Storage and ease of use
This is one of the biggest gripes I have with Bitcoin. It’s storage systems are from the 1980’s.
Did you know there are people that write down their private keys on paper, laminate it, and then deposit it in a bank’s safety deposit box? That’s because it’s actually the safest way to store your Bitcoin.
This is because if you lose your private keys, your Bitcoin is gone. If someone steals your private keys, your Bitcoin is gone. In fact, there are thousands of people who have lost their private keys and now their Bitcoin is gone forever. Technically, those people still own it. It’s there on the blockchain, you can still browse the ledger and see it. It’s just they can’t send it anywhere, because they don’t have the private key. It’s estimated that almost 20% of all Bitcoins ever mined are now unusable, because of the loss of private keys.
The safest way to store Bitcoin these days is with a hardware wallet (I use a Ledger Nano). This is a separate device that costs over $100. Pretty crazy for something that is supposed to be so technologically advanced, but right now that’s the best we’ve got.
Of course, I think this will develop quickly and soon we’ll be able to turn our fingerprints or eyeballs into private keys. But for now many Bitcoin owners are still left with writing down their keys on sheets of paper and stuffing them in a safe under the bed. This space needs to improve fast before we even think about reaching mass adoption.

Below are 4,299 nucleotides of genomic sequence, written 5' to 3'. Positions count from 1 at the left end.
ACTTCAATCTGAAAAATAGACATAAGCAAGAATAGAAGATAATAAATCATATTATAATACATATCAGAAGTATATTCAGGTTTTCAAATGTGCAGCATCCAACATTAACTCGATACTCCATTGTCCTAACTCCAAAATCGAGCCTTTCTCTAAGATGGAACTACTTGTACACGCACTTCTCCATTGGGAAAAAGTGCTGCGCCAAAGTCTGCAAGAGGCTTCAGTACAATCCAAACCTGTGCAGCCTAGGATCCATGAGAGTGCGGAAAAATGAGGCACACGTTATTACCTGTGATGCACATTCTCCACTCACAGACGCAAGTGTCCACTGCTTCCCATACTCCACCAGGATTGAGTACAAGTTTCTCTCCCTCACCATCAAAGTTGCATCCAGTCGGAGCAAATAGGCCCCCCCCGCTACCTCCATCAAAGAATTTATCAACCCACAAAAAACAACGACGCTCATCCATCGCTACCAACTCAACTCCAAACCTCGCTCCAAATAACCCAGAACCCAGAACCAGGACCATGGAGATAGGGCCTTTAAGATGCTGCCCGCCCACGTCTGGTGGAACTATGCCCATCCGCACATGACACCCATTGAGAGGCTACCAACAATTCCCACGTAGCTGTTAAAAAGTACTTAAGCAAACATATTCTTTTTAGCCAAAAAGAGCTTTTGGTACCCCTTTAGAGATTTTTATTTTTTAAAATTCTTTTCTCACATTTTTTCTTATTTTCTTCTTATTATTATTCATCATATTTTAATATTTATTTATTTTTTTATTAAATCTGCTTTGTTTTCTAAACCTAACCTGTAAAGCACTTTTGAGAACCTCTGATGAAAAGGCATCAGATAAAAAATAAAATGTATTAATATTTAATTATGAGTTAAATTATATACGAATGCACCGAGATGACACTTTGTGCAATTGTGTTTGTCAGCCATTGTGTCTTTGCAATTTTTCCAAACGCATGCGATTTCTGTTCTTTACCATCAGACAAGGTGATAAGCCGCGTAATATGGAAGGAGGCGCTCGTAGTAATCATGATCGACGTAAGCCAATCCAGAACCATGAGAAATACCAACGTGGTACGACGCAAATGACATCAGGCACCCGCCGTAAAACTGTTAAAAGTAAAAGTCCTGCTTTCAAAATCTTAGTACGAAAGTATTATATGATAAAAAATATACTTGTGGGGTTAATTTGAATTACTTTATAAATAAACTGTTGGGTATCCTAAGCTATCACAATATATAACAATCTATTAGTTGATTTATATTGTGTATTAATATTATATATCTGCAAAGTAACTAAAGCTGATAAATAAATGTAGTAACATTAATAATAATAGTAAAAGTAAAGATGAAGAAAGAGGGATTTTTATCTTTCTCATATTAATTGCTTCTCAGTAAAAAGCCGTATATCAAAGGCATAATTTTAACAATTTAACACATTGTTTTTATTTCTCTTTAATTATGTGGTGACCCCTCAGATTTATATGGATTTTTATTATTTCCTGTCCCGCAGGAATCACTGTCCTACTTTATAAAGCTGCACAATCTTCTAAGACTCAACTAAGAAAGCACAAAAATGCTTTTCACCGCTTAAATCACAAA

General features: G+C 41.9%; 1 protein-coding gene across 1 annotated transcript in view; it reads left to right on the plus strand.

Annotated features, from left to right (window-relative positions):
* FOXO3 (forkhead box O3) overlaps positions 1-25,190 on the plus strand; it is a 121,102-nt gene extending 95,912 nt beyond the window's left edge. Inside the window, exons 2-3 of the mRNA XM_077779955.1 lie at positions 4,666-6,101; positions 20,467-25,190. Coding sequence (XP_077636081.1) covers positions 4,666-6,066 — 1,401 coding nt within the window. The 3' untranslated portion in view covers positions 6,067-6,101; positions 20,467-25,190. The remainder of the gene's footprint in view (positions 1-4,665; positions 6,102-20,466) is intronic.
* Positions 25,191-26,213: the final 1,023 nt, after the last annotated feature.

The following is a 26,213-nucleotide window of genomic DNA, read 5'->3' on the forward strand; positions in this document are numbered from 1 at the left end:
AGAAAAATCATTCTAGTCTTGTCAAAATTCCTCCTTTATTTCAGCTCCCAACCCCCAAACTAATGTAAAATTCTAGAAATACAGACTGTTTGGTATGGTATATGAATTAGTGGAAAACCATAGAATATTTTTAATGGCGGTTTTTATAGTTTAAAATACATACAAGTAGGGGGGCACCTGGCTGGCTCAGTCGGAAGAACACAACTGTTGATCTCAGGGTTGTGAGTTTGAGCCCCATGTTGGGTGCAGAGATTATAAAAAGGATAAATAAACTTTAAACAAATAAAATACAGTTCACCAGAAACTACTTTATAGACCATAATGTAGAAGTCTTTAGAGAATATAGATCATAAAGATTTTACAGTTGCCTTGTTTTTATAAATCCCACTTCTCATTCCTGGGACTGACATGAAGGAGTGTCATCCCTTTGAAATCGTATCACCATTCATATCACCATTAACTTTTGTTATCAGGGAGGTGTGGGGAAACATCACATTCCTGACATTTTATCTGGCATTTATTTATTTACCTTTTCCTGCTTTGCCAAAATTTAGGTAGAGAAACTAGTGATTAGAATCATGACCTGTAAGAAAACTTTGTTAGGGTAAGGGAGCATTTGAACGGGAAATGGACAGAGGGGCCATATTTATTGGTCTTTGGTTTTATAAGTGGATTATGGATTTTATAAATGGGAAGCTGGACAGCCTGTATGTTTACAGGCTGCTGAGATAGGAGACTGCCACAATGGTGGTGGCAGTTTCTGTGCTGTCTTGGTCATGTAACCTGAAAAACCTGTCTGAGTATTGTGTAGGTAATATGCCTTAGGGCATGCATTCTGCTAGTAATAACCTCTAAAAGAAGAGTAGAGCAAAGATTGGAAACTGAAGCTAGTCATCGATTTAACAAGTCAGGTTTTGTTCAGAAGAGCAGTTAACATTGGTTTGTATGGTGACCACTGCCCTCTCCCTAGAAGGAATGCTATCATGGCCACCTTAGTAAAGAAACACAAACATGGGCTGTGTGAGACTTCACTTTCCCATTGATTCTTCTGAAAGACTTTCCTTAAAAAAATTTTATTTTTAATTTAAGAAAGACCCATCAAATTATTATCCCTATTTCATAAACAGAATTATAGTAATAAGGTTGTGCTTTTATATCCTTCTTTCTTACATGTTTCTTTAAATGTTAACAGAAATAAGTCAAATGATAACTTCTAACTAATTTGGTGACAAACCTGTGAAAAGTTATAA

Bitcoin prices have been moving in hugely volatile peaks and troughs. This is because people are treating it like a speculative penny stock. This is not what Bitcoin was designed for.
You can tell this by the fact that Bitcoin is mostly bought and sold on exchanges. If you log in to these exchanges, they look exactly like stock markets.
Bitcoin was intended as a peer-to-peer currency, with no third party. Yet people are buying and selling all their Bitcoin through third parties. This is exactly why exchanges are being hacked and coins getting stolen all the time. The Bitcoin whitepaper made it very clear that one of the goals was decentralization, so things like hacks (the Bitcoin version of a bank robbery) would never be an issue.
Until we see a higher adoption rate speculative trading will continue, which is just the nature of things whenever money is involved. We see exactly the same thing in the stock market and forex market and even the gold market today.
However, this activity takes away from the very purpose of Bitcoin, which makes it difficult to find its true value.
These are the points of interest I’ll be paying attention to as Bitcoin develops. I believe they will all be resolved eventually, but how and when we get to that point will make a big impact on how much of my portfolio I decide to put towards it.
Note: This is not financial advice, I am not your financial advisor. Do your own research before investing.